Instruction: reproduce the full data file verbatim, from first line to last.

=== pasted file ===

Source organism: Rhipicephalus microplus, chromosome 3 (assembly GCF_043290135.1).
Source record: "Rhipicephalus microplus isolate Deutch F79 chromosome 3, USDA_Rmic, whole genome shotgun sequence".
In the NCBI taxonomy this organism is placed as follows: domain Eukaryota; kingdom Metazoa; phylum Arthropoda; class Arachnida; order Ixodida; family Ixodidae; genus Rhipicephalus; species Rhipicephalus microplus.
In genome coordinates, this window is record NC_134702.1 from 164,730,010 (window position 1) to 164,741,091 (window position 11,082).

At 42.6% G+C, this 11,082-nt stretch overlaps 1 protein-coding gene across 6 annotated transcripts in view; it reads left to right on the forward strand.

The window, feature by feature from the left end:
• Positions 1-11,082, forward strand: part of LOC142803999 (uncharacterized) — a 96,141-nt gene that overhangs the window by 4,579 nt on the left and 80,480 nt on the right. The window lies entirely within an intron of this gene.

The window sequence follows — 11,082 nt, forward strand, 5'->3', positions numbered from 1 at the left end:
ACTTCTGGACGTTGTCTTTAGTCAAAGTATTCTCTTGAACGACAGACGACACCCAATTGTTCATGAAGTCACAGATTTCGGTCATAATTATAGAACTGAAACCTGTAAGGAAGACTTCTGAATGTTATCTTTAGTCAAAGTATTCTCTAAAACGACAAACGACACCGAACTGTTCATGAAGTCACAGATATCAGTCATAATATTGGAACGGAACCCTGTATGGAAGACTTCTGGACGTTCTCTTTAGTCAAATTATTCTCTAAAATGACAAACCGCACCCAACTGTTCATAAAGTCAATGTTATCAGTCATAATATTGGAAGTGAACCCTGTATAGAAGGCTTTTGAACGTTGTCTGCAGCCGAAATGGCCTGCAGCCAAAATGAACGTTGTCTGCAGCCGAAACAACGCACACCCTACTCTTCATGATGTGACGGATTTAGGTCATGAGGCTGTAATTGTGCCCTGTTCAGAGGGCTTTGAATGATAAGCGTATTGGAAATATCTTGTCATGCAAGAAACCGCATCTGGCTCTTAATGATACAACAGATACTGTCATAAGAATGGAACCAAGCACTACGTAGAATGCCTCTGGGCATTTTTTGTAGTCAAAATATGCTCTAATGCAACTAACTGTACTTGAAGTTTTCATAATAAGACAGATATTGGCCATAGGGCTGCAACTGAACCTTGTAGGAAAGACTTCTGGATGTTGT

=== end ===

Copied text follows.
Source organism: Rhipicephalus microplus, chromosome 3 (assembly GCF_043290135.1).
Source record: "Rhipicephalus microplus isolate Deutch F79 chromosome 3, USDA_Rmic, whole genome shotgun sequence".
In the NCBI taxonomy this organism is placed as follows: domain Eukaryota; kingdom Metazoa; phylum Arthropoda; class Arachnida; order Ixodida; family Ixodidae; genus Rhipicephalus; species Rhipicephalus microplus.
In genome coordinates, this window is record NC_134702.1 from 164,730,010 (window position 1) to 164,741,091 (window position 11,082).

At 42.6% G+C, this 11,082-nt stretch overlaps 1 protein-coding gene across 6 annotated transcripts in view; it reads left to right on the forward strand.

The window, feature by feature from the left end:
• Positions 1-11,082, forward strand: part of LOC142803999 (uncharacterized) — a 96,141-nt gene that overhangs the window by 4,579 nt on the left and 80,480 nt on the right. The window lies entirely within an intron of this gene.

The window sequence follows — 11,082 nt, forward strand, 5'->3', positions numbered from 1 at the left end:
ACTTCTGGACGTTGTCTTTAGTCAAAGTATTCTCTTGAACGACAGACGACACCCAATTGTTCATGAAGTCACAGATTTCGGTCATAATTATAGAACTGAAACCTGTAAGGAAGACTTCTGAATGTTATCTTTAGTCAAAGTATTCTCTAAAACGACAAACGACACCGAACTGTTCATGAAGTCACAGATATCAGTCATAATATTGGAACGGAACCCTGTATGGAAGACTTCTGGACGTTCTCTTTAGTCAAATTATTCTCTAAAATGACAAACCGCACCCAACTGTTCATAAAGTCAATGTTATCAGTCATAATATTGGAAGTGAACCCTGTATAGAAGGCTTTTGAACGTTGTCTGCAGCCGAAATGGCCTGCAGCCAAAATGAACGTTGTCTGCAGCCGAAACAACGCACACCCTACTCTTCATGATGTGACGGATTTAGGTCATGAGGCTGTAATTGTGCCCTGTTCAGAGGGCTTTGAATGATAAGCGTATTGGAAATATCTTGTCATGCAAGAAACCGCATCTGGCTCTTAATGATACAACAGATACTGTCATAAGAATGGAACCAAGCACTACGTAGAATGCCTCTGGGCATTTTTTGTAGTCAAAATATGCTCTAATGCAACTAACTGTACTTGAAGTTTTCATAATAAGACAGATATTGGCCATAGGGCTGCAACTGAACCTTGTAGGAAAGACTTCTGGATGTTGT